KHAJURAHO, MADHYA PRADESH

A UNESCO world heritage site in central India, Khajuraho is famous for its erotic sculptured temples. There are a complex of famed Hindu and Jain temples in Khajuraho built during the 9th and 10th century A.D under the patronage of Chandela rulers. The Chandelas were known for their love of art and luxury and gifted to the world some of the best sculpted images. Khajuraho sculptures and carvings are highly erotic and sensual attempting to depict in pure form a whole range of human emotions and relationships.


History

One thousand years ago, under the generous and artistic patronage of the Chandela Rajput kings of Central India, 85 temples, magnificent in form and richly carved, came up on one site, near the village of Khajuraho. The amazingly short span of 100 years, from 950 AD - 1050 AD, saw the completion of all the temples, in an inspired burst of creativity. Today, of the original 85, only 22 have survived the ravages of time; these remain as a collective paean to life, to joy and to creativity; to the ultimate fusion of man with his creator. Why did the Chandelas choose Khajuraho or Khajirvahila - garden of dates, as it was known then - as the site for their stupendous creations? Even in those days it was no more than a small village. It is possible given the eclectic patronage of the Chandelas and the wide variety of beliefs represented in the temples, that they had the concept of forming a seat of religion and learning at Khajuraho. It is possible that the Chandelas were also believers in the powers of Tantrism; the cult which believes that the gratification of earthly desires is a step closer to the attainment of the infinite. It is certain however, that the temples represent the expression of a highly matured civilization. Yet another theory is that the erotica of Khajuraho, and indeed of other temples, had a specific purpose. In those days when boys lived in hermitages, following the Hindu law of being "brahmacharis" until they attained manhood, the only way they could prepare themselves for the worldly role of 'householder' was through the study of these sculptures and the earthly passions they depicted.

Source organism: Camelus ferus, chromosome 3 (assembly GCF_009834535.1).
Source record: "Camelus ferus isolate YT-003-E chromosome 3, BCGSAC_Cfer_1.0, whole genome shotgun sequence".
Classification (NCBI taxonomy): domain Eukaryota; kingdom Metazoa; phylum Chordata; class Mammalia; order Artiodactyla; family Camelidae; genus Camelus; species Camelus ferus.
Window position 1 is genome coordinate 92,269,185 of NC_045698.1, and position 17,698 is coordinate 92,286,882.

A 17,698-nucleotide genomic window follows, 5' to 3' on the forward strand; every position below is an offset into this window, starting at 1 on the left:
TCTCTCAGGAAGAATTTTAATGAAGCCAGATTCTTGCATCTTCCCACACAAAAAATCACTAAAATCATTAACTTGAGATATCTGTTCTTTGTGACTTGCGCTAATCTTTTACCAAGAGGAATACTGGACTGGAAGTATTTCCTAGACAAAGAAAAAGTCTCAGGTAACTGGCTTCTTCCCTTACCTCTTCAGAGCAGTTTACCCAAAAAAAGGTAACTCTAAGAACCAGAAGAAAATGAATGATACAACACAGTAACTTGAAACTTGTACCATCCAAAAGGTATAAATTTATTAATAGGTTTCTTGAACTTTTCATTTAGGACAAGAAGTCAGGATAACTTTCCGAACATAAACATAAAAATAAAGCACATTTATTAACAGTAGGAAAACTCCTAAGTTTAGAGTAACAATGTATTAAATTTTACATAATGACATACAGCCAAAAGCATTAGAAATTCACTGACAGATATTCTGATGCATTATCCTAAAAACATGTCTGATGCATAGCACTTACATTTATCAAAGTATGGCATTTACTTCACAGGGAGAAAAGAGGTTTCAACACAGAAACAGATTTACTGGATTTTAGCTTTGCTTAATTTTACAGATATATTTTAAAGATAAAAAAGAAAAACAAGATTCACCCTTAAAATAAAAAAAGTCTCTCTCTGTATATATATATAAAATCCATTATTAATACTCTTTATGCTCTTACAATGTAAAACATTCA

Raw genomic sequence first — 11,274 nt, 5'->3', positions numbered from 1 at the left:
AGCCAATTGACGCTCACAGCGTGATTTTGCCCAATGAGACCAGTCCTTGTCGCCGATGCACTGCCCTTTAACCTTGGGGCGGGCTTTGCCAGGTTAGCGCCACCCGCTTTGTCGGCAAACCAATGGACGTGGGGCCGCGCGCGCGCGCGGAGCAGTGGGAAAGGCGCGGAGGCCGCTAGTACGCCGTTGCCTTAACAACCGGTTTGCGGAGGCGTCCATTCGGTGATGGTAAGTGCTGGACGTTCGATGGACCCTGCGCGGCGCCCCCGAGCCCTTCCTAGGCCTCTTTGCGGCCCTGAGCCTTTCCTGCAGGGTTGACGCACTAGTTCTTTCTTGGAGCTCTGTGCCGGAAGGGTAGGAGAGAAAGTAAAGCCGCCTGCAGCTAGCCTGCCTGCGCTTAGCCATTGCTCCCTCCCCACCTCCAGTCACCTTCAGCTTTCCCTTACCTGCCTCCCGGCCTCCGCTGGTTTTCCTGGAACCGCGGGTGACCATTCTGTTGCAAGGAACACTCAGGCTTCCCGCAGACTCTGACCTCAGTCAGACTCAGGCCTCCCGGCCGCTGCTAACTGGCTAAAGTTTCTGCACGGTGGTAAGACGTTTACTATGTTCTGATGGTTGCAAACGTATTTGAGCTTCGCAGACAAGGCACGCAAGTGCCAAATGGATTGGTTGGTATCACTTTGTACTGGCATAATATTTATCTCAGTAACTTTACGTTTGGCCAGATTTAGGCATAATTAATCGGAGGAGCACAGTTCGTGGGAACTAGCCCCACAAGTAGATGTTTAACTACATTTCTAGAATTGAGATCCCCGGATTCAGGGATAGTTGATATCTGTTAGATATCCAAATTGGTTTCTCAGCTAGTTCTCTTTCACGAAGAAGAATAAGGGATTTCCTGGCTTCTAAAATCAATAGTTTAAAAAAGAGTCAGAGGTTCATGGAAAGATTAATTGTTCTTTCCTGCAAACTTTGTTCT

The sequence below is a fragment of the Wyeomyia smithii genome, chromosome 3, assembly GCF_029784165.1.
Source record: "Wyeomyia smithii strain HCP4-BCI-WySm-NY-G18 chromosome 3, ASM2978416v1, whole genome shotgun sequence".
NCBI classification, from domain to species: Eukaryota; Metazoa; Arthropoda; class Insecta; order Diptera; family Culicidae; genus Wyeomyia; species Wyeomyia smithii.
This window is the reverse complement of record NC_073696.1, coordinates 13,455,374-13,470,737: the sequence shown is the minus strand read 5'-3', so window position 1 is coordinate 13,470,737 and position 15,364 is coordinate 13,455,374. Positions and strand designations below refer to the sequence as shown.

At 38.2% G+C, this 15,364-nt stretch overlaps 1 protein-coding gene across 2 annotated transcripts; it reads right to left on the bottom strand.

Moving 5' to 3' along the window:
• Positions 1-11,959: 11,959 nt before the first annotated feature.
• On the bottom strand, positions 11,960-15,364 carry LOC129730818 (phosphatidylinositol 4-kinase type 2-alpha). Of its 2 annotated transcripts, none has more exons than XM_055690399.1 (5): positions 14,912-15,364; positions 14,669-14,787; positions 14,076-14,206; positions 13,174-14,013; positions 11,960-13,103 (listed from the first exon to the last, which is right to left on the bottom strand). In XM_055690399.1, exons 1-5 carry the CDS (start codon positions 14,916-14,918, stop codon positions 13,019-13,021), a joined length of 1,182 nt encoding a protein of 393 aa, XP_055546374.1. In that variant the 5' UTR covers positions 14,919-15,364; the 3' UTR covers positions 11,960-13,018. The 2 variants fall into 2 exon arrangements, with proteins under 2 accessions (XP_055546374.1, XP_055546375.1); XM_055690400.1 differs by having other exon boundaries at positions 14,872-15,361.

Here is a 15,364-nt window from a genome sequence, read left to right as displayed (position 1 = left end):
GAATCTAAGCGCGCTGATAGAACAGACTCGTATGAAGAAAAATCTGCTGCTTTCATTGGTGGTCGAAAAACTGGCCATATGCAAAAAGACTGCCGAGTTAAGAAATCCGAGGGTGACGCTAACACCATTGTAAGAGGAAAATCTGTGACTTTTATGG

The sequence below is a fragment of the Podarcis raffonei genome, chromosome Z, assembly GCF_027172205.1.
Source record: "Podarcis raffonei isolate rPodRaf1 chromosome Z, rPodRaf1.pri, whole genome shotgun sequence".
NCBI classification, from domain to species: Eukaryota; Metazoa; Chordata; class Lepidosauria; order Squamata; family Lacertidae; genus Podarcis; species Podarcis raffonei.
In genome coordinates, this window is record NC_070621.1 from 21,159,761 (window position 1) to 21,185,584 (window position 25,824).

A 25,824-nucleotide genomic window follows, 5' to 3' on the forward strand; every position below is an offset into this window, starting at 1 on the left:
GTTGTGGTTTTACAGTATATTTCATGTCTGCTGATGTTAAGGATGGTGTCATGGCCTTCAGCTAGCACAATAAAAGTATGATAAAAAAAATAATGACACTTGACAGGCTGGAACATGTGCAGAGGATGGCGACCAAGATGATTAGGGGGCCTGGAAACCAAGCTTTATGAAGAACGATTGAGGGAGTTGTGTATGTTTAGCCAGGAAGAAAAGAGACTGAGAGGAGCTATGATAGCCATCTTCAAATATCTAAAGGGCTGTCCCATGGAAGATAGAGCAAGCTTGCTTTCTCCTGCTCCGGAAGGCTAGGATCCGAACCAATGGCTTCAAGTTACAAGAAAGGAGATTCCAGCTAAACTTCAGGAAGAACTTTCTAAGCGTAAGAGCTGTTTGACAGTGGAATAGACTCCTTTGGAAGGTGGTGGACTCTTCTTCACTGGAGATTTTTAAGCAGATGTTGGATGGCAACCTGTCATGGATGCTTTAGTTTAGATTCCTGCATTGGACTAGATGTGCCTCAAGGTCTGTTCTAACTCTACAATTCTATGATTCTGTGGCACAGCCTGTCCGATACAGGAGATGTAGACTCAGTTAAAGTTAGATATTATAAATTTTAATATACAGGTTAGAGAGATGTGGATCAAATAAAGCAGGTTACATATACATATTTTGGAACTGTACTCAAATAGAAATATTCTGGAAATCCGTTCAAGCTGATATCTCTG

Khajuraho continued its religious importance until the 14th century but was afterward largely forgotten; its remoteness probably saved it from the desecration that the Muslim, or Mughal, conquerors generally inflicted on Hindu monuments. In 1838 a British army captain, T.S. Burt, came upon information that led him to the rediscovery of the complex of temples in the jungle in Khajuraho.

The monuments at Khajuraho were designated a UNESCO World Heritage site in 1986. Modern Khajuraho is a small village. Tourism is the leading economic factor. An airport connects Khajuraho with several cities in India. The town's name derives from the prevalence of khajur, or date palms, in the area.